Pine Avenue ‘tiny house’ prompts investigation

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Activity at 421 Pine Ave., Anna Maria, is under investigation by the building department for an unpermitted small building in the yard. Islander Photo: Bonner Joy

Passersby on Pine Avenue might notice a small building in the side yard at 421 Pine Ave., Anna Maria.

The structure, which Anna Maria building official Luke Curtis referred to as an accessory structure, doesn’t look like a typical shed. With opaque windows and a glass door facing the street, it looks more like a tiny house.

Anna Maria requires property owners to acquire permits for accessory structures, but Curtis said Sept. 21 the structure was not permitted by the city and he found no record of property owner John Cooper Bennett applying for a permit.

Curtis is investigating the installation of the structure, and was still searching for a permit request as of Sept. 18.

His next step is to contact Bennett and tell him he needs to have the building permitted.

Curtis said the structure is connected to power, but lacks plumbing.

A code enforcement officer reported taking note of the structure as it was being delivered by truck to the property June 14.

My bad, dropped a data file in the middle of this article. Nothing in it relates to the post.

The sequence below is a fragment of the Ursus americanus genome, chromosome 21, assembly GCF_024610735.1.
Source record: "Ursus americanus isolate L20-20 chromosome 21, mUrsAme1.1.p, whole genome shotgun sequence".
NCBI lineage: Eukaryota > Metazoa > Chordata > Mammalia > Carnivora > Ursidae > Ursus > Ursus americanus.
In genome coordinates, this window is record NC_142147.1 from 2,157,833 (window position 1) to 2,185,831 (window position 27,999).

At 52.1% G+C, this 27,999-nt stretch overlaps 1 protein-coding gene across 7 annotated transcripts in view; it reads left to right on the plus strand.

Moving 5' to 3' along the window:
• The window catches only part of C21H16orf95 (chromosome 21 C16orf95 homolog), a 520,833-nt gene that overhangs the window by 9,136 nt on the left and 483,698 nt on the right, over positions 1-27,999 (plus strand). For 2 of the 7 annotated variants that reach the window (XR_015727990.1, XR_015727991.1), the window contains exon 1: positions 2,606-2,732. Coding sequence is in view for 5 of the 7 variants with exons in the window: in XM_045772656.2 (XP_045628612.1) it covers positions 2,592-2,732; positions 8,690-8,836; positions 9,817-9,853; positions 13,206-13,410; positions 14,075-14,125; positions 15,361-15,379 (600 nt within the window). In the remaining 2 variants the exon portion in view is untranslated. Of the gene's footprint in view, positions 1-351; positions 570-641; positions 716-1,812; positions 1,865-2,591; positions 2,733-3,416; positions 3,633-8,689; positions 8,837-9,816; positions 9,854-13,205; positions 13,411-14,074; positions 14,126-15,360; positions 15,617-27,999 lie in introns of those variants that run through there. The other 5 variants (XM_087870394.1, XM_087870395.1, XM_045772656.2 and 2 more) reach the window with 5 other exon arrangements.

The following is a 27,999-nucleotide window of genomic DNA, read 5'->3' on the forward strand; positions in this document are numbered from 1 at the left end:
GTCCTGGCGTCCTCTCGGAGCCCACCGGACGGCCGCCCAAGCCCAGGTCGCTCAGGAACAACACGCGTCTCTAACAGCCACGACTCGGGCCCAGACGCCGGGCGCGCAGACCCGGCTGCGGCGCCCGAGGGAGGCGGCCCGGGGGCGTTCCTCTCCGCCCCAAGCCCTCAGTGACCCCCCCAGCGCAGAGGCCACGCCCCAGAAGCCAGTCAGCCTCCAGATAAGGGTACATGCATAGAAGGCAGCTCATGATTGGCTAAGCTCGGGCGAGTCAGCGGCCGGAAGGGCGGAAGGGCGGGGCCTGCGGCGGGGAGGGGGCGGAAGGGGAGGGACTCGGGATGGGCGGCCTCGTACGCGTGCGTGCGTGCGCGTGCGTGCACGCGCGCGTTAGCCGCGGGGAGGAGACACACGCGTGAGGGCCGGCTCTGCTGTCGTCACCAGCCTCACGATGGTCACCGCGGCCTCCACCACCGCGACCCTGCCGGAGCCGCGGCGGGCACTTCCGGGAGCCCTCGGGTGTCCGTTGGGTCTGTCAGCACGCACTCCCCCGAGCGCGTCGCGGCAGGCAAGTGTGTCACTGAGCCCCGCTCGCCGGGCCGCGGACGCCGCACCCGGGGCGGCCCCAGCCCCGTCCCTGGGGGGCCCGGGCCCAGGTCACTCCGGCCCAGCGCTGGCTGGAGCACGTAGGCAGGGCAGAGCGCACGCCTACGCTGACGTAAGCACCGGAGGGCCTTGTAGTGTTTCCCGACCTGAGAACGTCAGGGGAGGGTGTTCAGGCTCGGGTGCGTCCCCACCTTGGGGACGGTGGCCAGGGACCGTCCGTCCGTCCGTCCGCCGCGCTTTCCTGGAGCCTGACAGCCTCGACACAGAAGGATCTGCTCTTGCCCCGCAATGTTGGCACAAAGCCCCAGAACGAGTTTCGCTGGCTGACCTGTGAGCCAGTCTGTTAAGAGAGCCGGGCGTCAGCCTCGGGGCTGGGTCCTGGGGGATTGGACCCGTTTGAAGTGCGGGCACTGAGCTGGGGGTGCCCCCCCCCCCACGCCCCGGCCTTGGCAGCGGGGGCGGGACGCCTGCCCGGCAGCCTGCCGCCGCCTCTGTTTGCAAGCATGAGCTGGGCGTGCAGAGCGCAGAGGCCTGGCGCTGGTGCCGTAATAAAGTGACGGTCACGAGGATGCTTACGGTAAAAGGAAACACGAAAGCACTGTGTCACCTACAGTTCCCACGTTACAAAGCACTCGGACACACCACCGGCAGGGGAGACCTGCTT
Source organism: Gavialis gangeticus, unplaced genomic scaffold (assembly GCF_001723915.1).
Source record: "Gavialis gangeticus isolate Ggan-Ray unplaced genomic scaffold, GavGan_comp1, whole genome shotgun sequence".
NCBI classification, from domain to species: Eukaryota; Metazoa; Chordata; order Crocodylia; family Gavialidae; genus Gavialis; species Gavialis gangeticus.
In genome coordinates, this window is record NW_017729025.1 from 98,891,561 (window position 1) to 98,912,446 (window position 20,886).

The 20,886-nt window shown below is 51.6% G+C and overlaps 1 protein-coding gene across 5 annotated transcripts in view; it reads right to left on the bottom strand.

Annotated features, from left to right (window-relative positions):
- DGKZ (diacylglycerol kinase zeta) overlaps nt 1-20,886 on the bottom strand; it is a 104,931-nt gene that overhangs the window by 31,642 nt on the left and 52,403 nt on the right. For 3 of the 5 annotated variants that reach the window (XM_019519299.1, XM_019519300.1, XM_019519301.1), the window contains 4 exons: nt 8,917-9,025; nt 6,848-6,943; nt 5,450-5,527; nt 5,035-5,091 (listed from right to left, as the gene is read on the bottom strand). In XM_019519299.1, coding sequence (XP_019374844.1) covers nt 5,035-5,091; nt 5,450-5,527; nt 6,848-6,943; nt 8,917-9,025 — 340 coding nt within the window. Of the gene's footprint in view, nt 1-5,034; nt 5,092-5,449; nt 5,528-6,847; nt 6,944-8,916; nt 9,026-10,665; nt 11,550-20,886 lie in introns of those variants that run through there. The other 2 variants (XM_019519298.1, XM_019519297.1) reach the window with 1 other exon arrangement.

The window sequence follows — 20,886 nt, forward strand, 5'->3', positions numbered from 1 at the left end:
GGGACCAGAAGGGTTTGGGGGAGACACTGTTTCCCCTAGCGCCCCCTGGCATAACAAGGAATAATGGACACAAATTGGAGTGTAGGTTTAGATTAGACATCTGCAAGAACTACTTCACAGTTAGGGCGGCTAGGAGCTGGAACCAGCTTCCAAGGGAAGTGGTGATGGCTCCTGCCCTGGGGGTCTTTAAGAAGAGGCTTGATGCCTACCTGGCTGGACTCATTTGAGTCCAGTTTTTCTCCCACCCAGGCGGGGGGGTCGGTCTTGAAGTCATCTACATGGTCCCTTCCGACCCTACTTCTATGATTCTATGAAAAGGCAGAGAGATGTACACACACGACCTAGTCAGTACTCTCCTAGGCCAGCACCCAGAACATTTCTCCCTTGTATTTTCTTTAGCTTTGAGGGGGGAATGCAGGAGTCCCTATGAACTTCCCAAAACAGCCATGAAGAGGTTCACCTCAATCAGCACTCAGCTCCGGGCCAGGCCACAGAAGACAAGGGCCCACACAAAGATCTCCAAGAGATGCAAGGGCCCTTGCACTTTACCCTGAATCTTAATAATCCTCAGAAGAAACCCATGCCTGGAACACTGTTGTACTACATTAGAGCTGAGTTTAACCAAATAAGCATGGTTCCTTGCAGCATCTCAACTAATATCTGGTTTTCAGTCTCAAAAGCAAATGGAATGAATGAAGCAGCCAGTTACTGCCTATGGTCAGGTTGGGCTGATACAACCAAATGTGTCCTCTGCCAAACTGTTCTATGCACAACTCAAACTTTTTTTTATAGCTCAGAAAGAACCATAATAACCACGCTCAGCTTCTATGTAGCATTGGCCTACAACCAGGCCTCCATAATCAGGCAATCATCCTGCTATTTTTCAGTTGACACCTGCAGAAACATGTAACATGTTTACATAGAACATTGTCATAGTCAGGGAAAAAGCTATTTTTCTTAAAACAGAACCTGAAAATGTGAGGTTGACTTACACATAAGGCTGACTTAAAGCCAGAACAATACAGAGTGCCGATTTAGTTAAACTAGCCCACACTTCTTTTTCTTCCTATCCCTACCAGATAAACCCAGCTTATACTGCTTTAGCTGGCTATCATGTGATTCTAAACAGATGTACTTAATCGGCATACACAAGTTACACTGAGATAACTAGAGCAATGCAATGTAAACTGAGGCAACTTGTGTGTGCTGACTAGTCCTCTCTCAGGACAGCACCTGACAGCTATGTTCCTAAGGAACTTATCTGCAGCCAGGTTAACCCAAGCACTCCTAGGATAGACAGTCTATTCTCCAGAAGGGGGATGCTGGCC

Mayor Dan Murphy said Sept. 18 that a tiny house would not be permitted in Anna Maria, but he did not know if the building code specifically prohibits them.

Curtis said structures in Anna Maria must comply with the Florida building code, including minimum requirements for room size, and that the building on Pine likely would not qualify for a permit.

There is no known Anna Maria zoning category for such a house.

Curtis added that, as acting building official, he wasn’t familiar with how the city code deals with tiny houses.”

3 thoughts on “Pine Avenue ‘tiny house’ prompts investigation

  1. Debbie

    I think it really depends on Usage. If it is being used as a rental unit is very different in decorating and design for than ‘hobby studio’. And, if it is a “traditional “ tiny house”, then isn’t it built on a trailer chassis and is on wheels and is portable.
    If so, then what are the rules for “non motorized vacation campers”
    If the house is permanently fixed, then it needs permitting.
    I doubt most tiny house meet Florida Hurricane building codes.

    Reply
  2. Mancfish

    Why would a tiny house not be permitted? If you want to live in a small house surely thats up to you so long as you apply for the correct permits. Why is bigger always considered better, if our construction, consumption, diets etc were all moderated a little then surely the negative impact we have on our surroundings would be better.

    Reply
  3. Eva

    While the owner does need to apply for a permit, the City would be completely wrong to try to deny it as a “tiny house.” Those structures are modern sheds and are used for workshop space (like any other shed) or lounge space (like a “she shed”).

    A quick google search shows what that structure actually is.

    Reply

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